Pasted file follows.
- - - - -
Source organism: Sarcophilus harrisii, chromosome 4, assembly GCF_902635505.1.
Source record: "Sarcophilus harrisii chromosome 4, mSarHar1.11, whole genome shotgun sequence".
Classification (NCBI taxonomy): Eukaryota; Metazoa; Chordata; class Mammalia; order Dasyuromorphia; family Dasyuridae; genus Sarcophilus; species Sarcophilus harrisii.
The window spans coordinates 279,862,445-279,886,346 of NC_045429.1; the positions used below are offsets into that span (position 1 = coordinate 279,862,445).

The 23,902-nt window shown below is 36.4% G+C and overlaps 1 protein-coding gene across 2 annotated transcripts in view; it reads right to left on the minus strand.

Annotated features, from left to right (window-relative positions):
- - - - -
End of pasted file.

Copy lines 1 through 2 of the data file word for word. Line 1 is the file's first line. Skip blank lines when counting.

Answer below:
Source organism: Sarcophilus harrisii, chromosome 4, assembly GCF_902635505.1.
Source record: "Sarcophilus harrisii chromosome 4, mSarHar1.11, whole genome shotgun sequence".